Our Lady of the Trails

Posted in Uncategorized on June 24, 2010 by Spenser

Stop it Lady. Just stop it right now. You're too much.

Sup ya’ll.  So as I mentioned, I’m getting dangerously close to enjoying running.  In large part, I enjoy it because it’s getting easier, but what I’ve really enjoyed lately is the thrill of exploration.

Since my weekday running is less serious than the weekend stuff, I get to take Lady along.  For those who haven’t met her, Lady is a ball of energy in dog shape, enemy to all frisbees, and runner extraordinaire.  Once we are safely across Stanyan and into the park, I let her run free, and she will spend the first 30 minutes dashing about like a crazy person, sniffing and sprinting and chasing birds like a cracked-out squirrel with delusions about its size.  She’s an inspiration to all runners, because she can do it faster, longer, and will enjoy it more than you.  Guaranteed.

What I have been doing lately is taking Lady through some of the lesser-known regions of the park.  I spent most of my time along John F Kennedy Drive when I first started training, but now I am taking any and all manner of paths and twists and trails and turns, exploring botanical gardens, redwood forests, lakes, pine trees, and polo grounds.  Lady, who can’t seem to focus for more than a heartbeat, consistently will take the wrong trail, realize her mistake, and sprint full-tilt to catch up to me, only to over-run her target and end up on the wrong trail again.  The look on her face as she pounds the ground to catch up is indescribable.

The net result is that Lady poops out in about the time it takes me to get back home, and we both lie docilely on a giant bean bag, panting and sweating respectively.  The difference is that Lady is ready to go again twenty minutes later, while I will be frying up sausages or microwaving potatoes.

If you’re considering getting into running, and you have a dog that is under reasonable voice control, and you have trails accessible, then by all means do it.  You and your pooch will thank each other, and that’s a promise.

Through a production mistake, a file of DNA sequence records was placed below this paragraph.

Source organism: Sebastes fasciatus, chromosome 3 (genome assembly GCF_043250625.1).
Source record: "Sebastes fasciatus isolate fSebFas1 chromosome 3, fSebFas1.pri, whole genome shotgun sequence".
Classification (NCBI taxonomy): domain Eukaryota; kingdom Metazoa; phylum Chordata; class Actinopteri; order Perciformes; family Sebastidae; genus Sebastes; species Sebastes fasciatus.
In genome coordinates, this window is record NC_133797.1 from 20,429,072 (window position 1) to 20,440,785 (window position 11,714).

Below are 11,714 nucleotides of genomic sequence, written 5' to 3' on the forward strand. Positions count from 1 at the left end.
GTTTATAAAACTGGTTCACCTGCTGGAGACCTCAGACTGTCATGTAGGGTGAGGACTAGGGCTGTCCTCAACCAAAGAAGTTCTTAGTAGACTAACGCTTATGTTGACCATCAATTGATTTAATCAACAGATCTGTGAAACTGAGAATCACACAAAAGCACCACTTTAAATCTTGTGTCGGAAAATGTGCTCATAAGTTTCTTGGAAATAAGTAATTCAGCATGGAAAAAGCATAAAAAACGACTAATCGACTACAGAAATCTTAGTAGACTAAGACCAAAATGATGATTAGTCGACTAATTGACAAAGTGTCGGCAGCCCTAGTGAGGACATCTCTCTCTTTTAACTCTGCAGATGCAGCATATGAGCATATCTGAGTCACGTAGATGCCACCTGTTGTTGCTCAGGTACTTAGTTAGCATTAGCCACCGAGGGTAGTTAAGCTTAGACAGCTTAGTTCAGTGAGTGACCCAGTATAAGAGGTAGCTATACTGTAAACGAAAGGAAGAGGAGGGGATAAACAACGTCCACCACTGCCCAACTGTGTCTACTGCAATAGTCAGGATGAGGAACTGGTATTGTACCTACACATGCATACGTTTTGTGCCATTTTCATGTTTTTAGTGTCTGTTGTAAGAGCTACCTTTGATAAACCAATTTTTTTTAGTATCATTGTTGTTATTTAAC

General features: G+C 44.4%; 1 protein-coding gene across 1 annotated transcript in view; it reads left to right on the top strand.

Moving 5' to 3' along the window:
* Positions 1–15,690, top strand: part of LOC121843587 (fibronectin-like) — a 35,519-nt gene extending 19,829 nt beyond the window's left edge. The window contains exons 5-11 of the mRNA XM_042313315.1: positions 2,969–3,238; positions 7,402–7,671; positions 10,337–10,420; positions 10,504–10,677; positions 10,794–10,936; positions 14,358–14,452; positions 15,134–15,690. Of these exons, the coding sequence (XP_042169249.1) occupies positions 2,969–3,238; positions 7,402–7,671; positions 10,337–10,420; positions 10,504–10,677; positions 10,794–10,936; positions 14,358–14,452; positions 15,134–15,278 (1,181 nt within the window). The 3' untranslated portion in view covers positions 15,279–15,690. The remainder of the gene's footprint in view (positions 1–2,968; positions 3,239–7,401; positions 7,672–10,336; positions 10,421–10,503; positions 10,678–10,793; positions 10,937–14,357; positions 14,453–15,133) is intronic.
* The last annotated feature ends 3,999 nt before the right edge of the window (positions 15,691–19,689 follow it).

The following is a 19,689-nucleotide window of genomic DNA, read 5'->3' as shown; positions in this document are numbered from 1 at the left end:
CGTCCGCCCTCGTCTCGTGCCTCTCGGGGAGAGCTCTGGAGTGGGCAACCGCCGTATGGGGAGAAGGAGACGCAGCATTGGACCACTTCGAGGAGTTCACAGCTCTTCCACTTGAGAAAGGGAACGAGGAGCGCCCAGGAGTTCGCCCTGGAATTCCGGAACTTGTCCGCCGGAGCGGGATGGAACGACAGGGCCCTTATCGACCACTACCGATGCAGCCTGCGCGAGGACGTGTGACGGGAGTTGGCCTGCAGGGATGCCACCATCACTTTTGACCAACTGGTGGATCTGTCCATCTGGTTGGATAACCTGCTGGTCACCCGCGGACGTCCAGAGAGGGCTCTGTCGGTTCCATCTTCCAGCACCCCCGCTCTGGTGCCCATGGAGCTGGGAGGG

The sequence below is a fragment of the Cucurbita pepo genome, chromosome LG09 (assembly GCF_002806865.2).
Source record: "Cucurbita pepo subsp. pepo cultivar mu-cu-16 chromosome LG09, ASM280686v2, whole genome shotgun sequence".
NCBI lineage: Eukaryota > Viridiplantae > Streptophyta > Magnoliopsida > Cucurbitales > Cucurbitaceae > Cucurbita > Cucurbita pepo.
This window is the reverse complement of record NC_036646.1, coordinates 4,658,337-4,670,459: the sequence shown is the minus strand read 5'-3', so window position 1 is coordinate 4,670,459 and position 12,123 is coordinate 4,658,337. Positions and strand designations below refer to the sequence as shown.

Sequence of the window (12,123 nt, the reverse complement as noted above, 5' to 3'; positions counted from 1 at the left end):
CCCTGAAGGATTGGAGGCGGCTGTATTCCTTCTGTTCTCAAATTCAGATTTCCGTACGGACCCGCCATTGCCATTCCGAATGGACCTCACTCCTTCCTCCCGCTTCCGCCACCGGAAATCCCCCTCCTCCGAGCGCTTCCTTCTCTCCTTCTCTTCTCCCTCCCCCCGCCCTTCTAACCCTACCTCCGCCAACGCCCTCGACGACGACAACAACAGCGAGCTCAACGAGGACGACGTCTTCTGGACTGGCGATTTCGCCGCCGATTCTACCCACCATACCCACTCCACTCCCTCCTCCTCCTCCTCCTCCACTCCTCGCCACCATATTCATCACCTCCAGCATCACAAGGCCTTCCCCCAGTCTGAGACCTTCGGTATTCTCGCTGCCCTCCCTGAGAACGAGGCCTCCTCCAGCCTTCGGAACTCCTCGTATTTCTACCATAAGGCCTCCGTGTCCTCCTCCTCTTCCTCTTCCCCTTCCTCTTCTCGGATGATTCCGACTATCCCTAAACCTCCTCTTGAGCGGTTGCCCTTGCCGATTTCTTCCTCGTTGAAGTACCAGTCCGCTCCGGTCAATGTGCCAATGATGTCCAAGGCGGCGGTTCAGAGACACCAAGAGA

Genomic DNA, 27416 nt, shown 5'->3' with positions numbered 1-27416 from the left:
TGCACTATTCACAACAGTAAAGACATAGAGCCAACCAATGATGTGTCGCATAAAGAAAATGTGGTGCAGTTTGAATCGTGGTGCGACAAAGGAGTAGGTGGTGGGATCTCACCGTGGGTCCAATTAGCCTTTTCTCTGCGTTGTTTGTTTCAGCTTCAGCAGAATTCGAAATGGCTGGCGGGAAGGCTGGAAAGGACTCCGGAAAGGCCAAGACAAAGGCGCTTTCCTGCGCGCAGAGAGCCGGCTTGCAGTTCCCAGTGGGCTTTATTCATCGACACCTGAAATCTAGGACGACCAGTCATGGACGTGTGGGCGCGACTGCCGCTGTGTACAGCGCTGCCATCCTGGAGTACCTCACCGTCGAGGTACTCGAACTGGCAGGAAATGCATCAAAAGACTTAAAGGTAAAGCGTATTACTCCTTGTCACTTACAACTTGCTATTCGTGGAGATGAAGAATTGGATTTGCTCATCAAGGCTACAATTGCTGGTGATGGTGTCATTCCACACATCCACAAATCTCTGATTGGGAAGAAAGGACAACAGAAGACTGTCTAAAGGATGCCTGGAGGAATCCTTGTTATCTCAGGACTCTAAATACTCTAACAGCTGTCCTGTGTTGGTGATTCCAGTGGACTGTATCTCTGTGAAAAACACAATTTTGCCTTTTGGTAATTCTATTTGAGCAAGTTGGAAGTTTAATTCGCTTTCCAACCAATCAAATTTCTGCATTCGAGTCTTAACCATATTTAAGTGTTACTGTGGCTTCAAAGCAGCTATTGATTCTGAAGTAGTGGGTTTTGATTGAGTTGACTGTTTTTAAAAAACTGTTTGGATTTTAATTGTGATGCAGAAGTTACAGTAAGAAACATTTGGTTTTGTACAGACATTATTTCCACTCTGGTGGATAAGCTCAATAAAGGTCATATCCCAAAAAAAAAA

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Johnny Paen; More About the World Food Program

Posted in Uncategorized on June 22, 2010 by Spenser

Johnny’s Story

Johnny Paen, from Jacmel, Haiti, is working to clear rubble, which will be transported to help build roads.  Johnny lost his wife, his two children, and his sister in the earthquake.  The World Food Program’s Food for Work project is working with Johnny to help him obtain food, buy clothing, and allow him to save some money to care for his aging, ailing mother.

I want to help Johnny.  I can’t imagine the tragedy that struck him, but I know that if we traded places, I would be unspeakably grateful for the empathy and the assistance of strangers.  And if we can gather enough cash, we can help a few more people like Johnny rebuild their lives.  Your donation will give Johnny the opportunity to help rebuild his town of Jacmel, as well as help him rebuild his life after his loss.

For more about the program, click “Read More”

Continue reading

Dispatch from China; Some Thoughts on Running

Posted in Uncategorized on June 19, 2010 by Spenser

I’m writing from gritty gritty China, where I’ve done the unthinkable: I’ve run on a treadmill.  Beijing air, as those who paid attention to the run up to the Olympics in 2008 will recall, is dismal.  China managed to clear it up by cutting off all of the factories around it and inundating the sky with cloud-seeds, but suffice it to say that they did not do the same for our arrival.  Upon landing I immediately got a headache, and my throat started to clog a bit with some lead-flavored particles.  So besides a yellow-tinted sky and perpetual haze, we also had 95° weather to enjoy.  All of this meant that running in the air-conditioned hotel gym was the only way to go.

I ran for about 40 minutes at 12Km/hr, which is almost identical to the pace at which I ran Bay to Breakers.  It was excruciatingly boring.  I counted my strides and did some mental math, and calculated that over the course of a marathon I would take approximately 34,584 strides.  Running on a treadmill is also unnerving.  If you look away and swerve left or right, or fall behind a bit, you risk deep abrasions and crushing embarrassment.

Thankfully, the air in Lijiang is much clearer.  At 7,800 feet of elevation, this town is nestled in a stunningly gorgeous valley, near Jade Dragon Snow Mountain, an incredible landmark and also home to the southernmost glacier in the northern hemisphere.  This morning, before a tour of the old town, I arose before sunrise and ran for two hours up and down the valley.  I had surprisingly little trouble with altitude, although my run went longer than expected because there are no street signs, and I got lost.  Still a welcome change from running on a treadmill.